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A sequence-based multiple kernel model for identifying DNA-binding proteins

Abstract

Background

DNA-Binding Proteins (DBP) plays a pivotal role in biological system. A mounting number of researchers are studying the mechanism and detection methods. To detect DBP, the tradition experimental method is time-consuming and resource-consuming. In recent years, Machine Learning methods have been used to detect DBP. However, it is difficult to adequately describe the information of proteins in predicting DNA-binding proteins. In this study, we extract six features from protein sequence and use Multiple Kernel Learning-based on Centered Kernel Alignment to integrate these features. The integrated feature is fed into Support Vector Machine to build predictive model and detect new DBP.

Results

In our work, date sets of PDB1075 and PDB186 are employed to test our method. From the results, our model obtains better results (accuracy) than other existing methods on PDB1075 (\(84.19\%\)) and PDB186 (\(83.7\%\)), respectively.

Conclusion

Multiple kernel learning could fuse the complementary information between different features. Compared with existing methods, our method achieves comparable and best results on benchmark data sets.

Background

DNA-Binding Protein (DBP) plays a vital role in the function of various biomolecules, containing DNA transcription and replication. To detect DNA-binding protein via biological assays, researchers usually employed electrophoretic mobility shift assay, chromatin immunoprecipitation, Yeast One-hybrid System (Y1H) and X-ray crystallography. However, above methods are still time consuming and extremely expensive. The machine learning-based methods have been developed to solve the problem of detecting DNA-binding protein [1,2,3].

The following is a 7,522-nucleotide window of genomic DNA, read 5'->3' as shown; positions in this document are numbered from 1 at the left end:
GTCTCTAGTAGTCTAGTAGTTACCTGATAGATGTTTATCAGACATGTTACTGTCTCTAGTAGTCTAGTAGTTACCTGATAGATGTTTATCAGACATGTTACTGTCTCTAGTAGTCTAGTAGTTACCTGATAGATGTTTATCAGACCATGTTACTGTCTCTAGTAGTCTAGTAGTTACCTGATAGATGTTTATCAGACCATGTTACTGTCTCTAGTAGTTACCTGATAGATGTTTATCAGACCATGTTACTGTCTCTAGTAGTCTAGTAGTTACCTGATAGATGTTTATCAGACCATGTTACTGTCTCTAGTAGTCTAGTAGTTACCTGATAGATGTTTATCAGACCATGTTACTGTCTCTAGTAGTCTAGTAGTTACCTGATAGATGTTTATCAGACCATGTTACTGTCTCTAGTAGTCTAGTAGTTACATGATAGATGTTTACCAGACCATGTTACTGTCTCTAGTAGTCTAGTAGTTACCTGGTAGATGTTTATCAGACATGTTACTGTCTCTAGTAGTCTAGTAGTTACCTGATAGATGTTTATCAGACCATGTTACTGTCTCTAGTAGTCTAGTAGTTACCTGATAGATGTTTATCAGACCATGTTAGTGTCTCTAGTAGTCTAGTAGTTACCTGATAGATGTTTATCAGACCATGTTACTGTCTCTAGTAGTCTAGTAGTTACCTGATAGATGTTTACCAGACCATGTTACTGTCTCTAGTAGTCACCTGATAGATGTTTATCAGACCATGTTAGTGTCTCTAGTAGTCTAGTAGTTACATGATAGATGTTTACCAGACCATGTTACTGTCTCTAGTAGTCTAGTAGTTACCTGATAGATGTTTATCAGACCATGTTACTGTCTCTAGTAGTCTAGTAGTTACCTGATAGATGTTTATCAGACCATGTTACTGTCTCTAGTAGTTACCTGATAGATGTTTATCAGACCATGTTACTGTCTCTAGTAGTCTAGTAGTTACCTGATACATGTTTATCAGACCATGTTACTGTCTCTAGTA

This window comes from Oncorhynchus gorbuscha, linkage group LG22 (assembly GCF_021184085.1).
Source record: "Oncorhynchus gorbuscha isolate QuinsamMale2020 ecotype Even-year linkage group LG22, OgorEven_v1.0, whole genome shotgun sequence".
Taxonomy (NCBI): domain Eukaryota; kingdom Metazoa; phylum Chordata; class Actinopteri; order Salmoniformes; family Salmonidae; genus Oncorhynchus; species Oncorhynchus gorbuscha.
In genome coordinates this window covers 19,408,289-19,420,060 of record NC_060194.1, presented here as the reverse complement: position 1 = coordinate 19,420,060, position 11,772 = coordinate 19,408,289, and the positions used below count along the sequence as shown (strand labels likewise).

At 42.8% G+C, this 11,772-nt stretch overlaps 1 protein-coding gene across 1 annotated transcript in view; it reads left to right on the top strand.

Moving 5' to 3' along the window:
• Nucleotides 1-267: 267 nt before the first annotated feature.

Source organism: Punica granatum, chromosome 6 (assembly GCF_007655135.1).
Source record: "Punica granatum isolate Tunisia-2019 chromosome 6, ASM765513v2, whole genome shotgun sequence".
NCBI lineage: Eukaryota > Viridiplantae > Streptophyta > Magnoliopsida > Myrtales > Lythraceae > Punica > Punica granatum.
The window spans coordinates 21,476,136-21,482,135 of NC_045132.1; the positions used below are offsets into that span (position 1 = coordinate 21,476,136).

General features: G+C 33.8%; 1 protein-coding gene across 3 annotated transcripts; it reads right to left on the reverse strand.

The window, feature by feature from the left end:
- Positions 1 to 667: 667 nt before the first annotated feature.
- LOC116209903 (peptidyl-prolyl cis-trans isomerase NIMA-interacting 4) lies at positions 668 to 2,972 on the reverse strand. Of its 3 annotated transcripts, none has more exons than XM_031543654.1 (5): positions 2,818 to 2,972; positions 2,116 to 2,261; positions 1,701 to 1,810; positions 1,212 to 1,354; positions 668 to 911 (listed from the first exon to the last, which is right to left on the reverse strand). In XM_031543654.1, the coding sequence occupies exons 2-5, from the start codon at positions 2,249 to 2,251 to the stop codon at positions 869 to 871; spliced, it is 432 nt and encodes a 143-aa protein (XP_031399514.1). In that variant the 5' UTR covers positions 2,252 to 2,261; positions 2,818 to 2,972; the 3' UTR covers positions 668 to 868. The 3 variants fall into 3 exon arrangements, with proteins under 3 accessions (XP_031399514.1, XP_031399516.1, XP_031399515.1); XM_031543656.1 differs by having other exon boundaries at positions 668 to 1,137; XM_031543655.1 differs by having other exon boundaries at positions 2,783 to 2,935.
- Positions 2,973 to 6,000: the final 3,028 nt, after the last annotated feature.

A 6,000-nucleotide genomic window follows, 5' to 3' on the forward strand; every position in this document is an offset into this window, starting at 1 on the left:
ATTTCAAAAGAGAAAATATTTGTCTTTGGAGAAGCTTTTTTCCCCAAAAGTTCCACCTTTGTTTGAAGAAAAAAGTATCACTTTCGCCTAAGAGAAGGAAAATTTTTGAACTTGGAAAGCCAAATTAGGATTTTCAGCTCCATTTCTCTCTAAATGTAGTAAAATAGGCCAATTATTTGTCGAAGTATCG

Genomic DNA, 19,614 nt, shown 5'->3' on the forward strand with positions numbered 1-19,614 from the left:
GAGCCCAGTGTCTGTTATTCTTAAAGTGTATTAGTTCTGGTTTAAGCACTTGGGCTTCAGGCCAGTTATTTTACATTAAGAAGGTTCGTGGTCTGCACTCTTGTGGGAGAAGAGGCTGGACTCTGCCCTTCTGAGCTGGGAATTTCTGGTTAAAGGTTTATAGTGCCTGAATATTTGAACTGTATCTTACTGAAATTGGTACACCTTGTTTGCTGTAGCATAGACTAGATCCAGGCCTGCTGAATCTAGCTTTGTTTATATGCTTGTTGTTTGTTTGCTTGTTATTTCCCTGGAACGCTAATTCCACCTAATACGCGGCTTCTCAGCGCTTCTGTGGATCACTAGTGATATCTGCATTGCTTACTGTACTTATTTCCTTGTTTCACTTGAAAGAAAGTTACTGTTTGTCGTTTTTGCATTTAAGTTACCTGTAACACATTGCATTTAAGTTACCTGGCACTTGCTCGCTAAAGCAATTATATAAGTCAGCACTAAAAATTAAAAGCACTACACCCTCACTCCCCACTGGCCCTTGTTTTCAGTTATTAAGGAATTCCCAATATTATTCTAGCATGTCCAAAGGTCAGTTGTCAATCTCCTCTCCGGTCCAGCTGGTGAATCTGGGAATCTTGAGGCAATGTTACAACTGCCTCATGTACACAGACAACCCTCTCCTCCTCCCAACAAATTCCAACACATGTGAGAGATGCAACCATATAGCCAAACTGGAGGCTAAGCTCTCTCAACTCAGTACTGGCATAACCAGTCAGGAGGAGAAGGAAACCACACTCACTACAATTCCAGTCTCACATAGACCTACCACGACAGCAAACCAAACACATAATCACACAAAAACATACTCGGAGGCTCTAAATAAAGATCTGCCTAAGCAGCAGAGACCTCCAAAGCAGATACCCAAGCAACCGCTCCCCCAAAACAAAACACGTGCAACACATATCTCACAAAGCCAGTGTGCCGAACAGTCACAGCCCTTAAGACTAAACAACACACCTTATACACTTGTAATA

In the identification study of DNA-binding proteins, the main task is to determine an unknown protein whether it can bind to DNA. In the previous works, many researchers detected DBP based on structural information. Nimrod et al. [4] constructed a random forest prediction model for DNA-binding protein recognition using the average surface electrostatic potential, dipole moment, and amino acid conservation pattern information; Bhardwaj et al. [5] used overall charge, surface patches and composition feature to train a predictive model via Support Vector Machine (SVM) [6]. Ahmad et al. [7] trained a neural network model to predict DBP. The feature of protein contained the net charge of the protein, electric dipole moment and fourth moment tensor.

The number of protein sequences is larger than the number of known protein structures. The number of protein with relevant structural information is very low and most of the proteins do not have the corresponding structural information. Therefore, the structure-based models cannot be widely used to detect DBP. A method based on protein sequence [8] constructed a Support Vector Machine (SVM) model with amino acid composition and materialized property information. Liu and Cai et al. [9,10,11] extracted overall amino acid composition and Pseudo Amino Acid Composition (PseAAC) to represent protein feature. Liu et al. [12] developed a model called iDNAPro-PseAAC, which is extended with evolutionary information of protein sequence. Kumar et al. [13] used Position Specific Scoring Matrix (PSSM) to propose a classifier called DNAbinder, which is based on SVM. PSSM was produced via PSI-BLAST software [14], which could obtain evolutionary conservation information. The Local-DPP [1] captured local conservation information of PSSM and trained an ensemble model to predict DBP. DBPPred [15] employed Random Forest (RF) to get the optimal feature subset and trained Gaussian Naive Bayes model for predicting DBP. Zou et al. utilized a Fuzzy Kernel Ridge Regression model with Multi-View Sequence Features (FKRR-MVSF) [16] to predict DBP. To further improve the accuracy of DBP prediction, Ding et al. [17] employed a Multi-Kernel SVM based on Heuristically Kernel Alignment (MKSVM-HKA) to integrate different features from protein sequence. In addition, a multiple kernel-based fuzzy SVM model [18] of DNA-binding proteins also was developed to improve prediction performance. Liu et al. [19] proposed a stacking framework model for predicting DBP by orchestrating multi-view features. This stacking framework model was named as MSFBinder. Rahman et al. [20] developed a DNA-binding Protein Prediction model using Chou general PseAAC (DPP-PseAAC) and SVM based Recursive Feature Elimination (RFE) approach. Adilina et al. [21] extracted several features via PseAAC and carried out two different types of feature selection to build predictive model of DBP.